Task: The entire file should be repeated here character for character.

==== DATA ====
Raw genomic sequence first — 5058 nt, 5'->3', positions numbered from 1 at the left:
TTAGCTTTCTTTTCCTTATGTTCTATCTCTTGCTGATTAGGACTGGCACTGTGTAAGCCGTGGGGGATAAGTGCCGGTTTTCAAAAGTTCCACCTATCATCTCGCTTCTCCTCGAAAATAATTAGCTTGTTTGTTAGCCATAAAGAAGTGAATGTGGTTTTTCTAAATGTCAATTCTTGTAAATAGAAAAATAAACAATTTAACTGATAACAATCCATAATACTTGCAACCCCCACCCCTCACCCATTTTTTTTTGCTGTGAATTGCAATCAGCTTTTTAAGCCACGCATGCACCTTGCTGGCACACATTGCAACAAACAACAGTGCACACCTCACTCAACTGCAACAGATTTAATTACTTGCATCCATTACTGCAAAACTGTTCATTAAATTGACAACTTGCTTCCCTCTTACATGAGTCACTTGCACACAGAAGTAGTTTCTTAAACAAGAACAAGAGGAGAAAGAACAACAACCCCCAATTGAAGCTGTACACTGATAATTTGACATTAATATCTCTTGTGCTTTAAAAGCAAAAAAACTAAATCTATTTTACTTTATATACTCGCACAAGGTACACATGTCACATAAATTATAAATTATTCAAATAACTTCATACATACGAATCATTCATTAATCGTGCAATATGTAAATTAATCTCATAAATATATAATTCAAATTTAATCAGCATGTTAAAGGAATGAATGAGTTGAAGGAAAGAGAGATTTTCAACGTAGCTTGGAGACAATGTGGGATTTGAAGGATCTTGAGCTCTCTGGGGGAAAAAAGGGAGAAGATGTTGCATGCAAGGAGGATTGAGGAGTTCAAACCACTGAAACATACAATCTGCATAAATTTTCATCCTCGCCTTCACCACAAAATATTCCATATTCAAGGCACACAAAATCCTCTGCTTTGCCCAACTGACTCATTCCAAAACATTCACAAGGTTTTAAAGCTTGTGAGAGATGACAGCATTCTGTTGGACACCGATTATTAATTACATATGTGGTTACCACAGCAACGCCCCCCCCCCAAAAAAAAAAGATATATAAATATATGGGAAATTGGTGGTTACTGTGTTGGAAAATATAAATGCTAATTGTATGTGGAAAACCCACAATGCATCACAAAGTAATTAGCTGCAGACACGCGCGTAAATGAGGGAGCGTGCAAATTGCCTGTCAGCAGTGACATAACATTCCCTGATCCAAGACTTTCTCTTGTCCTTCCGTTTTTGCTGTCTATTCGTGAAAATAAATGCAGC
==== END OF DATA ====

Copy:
Raw genomic sequence first — 5058 nt, 5'->3', positions numbered from 1 at the left:
TTAGCTTTCTTTTCCTTATGTTCTATCTCTTGCTGATTAGGACTGGCACTGTGTAAGCCGTGGGGGATAAGTGCCGGTTTTCAAAAGTTCCACCTATCATCTCGCTTCTCCTCGAAAATAATTAGCTTGTTTGTTAGCCATAAAGAAGTGAATGTGGTTTTTCTAAATGTCAATTCTTGTAAATAGAAAAATAAACAATTTAACTGATAACAATCCATAATACTTGCAACCCCCACCCCTCACCCATTTTTTTTTGCTGTGAATTGCAATCAGCTTTTTAAGCCACGCATGCACCTTGCTGGCACACATTGCAACAAACAACAGTGCACACCTCACTCAACTGCAACAGATTTAATTACTTGCATCCATTACTGCAAAACTGTTCATTAAATTGACAACTTGCTTCCCTCTTACATGAGTCACTTGCACACAGAAGTAGTTTCTTAAACAAGAACAAGAGGAGAAAGAACAACAACCCCCAATTGAAGCTGTACACTGATAATTTGACATTAATATCTCTTGTGCTTTAAAAGCAAAAAAACTAAATCTATTTTACTTTATATACTCGCACAAGGTACACATGTCACATAAATTATAAATTATTCAAATAACTTCATACATACGAATCATTCATTAATCGTGCAATATGTAAATTAATCTCATAAATATATAATTCAAATTTAATCAGCATGTTAAAGGAATGAATGAGTTGAAGGAAAGAGAGATTTTCAACGTAGCTTGGAGACAATGTGGGATTTGAAGGATCTTGAGCTCTCTGGGGGAAAAAAGGGAGAAGATGTTGCATGCAAGGAGGATTGAGGAGTTCAAACCACTGAAACATACAATCTGCATAAATTTTCATCCTCGCCTTCACCACAAAATATTCCATATTCAAGGCACACAAAATCCTCTGCTTTGCCCAACTGACTCATTCCAAAACATTCACAAGGTTTTAAAGCTTGTGAGAGATGACAGCATTCTGTTGGACACCGATTATTAATTACATATGTGGTTACCACAGCAACGCCCCCCCCCCAAAAAAAAAAGATATATAAATATATGGGAAATTGGTGGTTACTGTGTTGGAAAATATAAATGCTAATTGTATGTGGAAAACCCACAATGCATCACAAAGTAATTAGCTGCAGACACGCGCGTAAATGAGGGAGCGTGCAAATTGCCTGTCAGCAGTGACATAACATTCCCTGATCCAAGACTTTCTCTTGTCCTTCCGTTTTTGCTGTCTATTCGTGAAAATAAATGCAGC